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Twentynine Palms

Marine Corps Air Ground Combat Center

Twentynine Palms, California
2/24 takes on Mojave Viper DAC

By Lance Cpl. Nicholas M. Dunn | | December 7, 2007

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The Marines and sailors of 2nd Battalion, 24th Marine Regiment, completed the Deliberate Assault Course at Combat Center Range 210 Dec. 5-7.

 The DAC brought 2/24 to their halfway point in the 30-day Mojave Viper training evolution.

 Fox Company, 2/24, ran through the DAC Dec. 6. Echo Company had completed the course the day prior. Golf Company would go the following day.

 The assault began at approximately 8:30 a.m. with a combined assault from aircraft, mortars and artillery. During the bombardment, Fox Company staged a safe distance away in seven-ton trucks and amphibious assault vehicles, and waited for the order to “enter the breach.”

 Once the bombardment was complete, Fox Company moved into position to capture their objective. They dismounted their vehicles and immediately established a line of fire. The Marines and sailors moved by rifle squads, advancing on the bunkers they were assigned to destroy by the Tactical Training Exercise Control Group coyotes.

 While capturing this objective, the coyotes picked out Marines to be mock casualties to add adversity to the simulation. Several Marines and sailors were diverted to the aid and litter team to treat the casualties and load them onto vehicles or further medical aid.

 Once the first objective was taken, Fox Company loaded back onto their respective vehicles and moved to Range 210 to capture their final objective, a Military Operations on Urban Terrain town.

 From the second Fox Company dismounted, they began sweeping through the MOUT town, clearing the first few buildings quickly and efficiently. Once they established a foothold, they began to move up through the rest of the town, supported by tanks and AAVs.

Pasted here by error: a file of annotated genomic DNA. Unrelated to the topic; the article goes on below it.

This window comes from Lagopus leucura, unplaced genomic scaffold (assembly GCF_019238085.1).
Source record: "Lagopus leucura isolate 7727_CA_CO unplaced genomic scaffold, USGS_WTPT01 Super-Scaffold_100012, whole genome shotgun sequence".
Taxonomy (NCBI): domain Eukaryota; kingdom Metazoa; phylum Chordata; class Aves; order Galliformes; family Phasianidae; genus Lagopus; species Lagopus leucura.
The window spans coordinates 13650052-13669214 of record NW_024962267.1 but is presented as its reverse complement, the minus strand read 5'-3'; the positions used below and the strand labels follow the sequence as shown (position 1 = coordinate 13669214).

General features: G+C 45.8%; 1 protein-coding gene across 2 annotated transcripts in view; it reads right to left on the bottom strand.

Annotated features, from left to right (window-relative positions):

Several obstacles were put in place by the TTECG coyotes while Fox Company assaulted the town. Pop-up targets and select buildings housing enemy combatants added a sense of realism to what the Marines and sailors may encounter in combat. These obstacles slowed Fox Company down a little, but did not stop their advance through the town.

 During the onslaught, more Marines were designated as casualties. As before, Fox Company had to divert assets to assist the casualties. AAVs were called up to the frontline to load the casualties and take them back safely to the rear of the town for treatment.

 After a half-hour battle, Fox Company neutralized all threats and captured the MOUT town at Range 210. Capturing the town signified the end of the Deliberate Assault Course.

 Overall, it seemed Fox Company came together well and was able to successfully complete this portion of their training.

 “You guys did a good job today,” said Staff Sgt. Timothy P. Ledbetter, TTECG coyote. “The DAC is not designed to be run perfectly, but you guys will learn a lot more before Mojave Viper is over.”

 Ledbetter was responsible for 2nd platoon’s debrief after Fox Company completed the DAC. He highlighted a few mistakes that were made, but still commended the platoon on a job well done.

 At the end of the brief, Ledbetter left 2nd platoon with some knowledge for the rest of Mojave Viper and their upcoming deployment.

 “Remember to fire and maneuver,” he said. “Maneuver without fire is suicide. Fire without maneuver is a waste of rounds.”

 The Marines and sailors of Fox Company seemed to feel like they learned a lot from their training and will continue to gain knowledge through the rest of Mojave Viper.

 “It’s good training,” said Cpl. Jason Blevins, 1st squad leader, 2nd platoon, Fox Company, 2/24. “It enables young Marines to see an overall picture of what a battalion-size operation in combat looks like.”

 Blevins said he’s seen a lot of this before. This being his third deployment, he feels the training will help him and his junior Marines accomplish their mission when they deploy to Iraq.

 Other Fox Company Marines feel the same way as Blevins. Even though they have experienced similar training in the past, they feel the DAC and Mojave Viper will further prepare them for their deployment.

 “Mojave Viper is good training, but at the same time, I’m not having much difficulty with it,” said Lance Cpl. Dan Schramm, squad automatic weapon gunner, 1st squad, 2nd platoon, Fox Company, 2/24. “I’ve been in for five years now and this is probably the best range I’ve ever run through. There’s a lot of moving parts.”

 The Marines and sailors of 2nd Battalion, 24th Marine Regiment, will continue their Mojave Viper training, completing their final exercise Dec. 20. Following Mojave Viper, they will go on block leave for the holidays. Their unit will deploy to Iraq from the Combat Center in January 2008 in support of Operation Iraqi Freedom.


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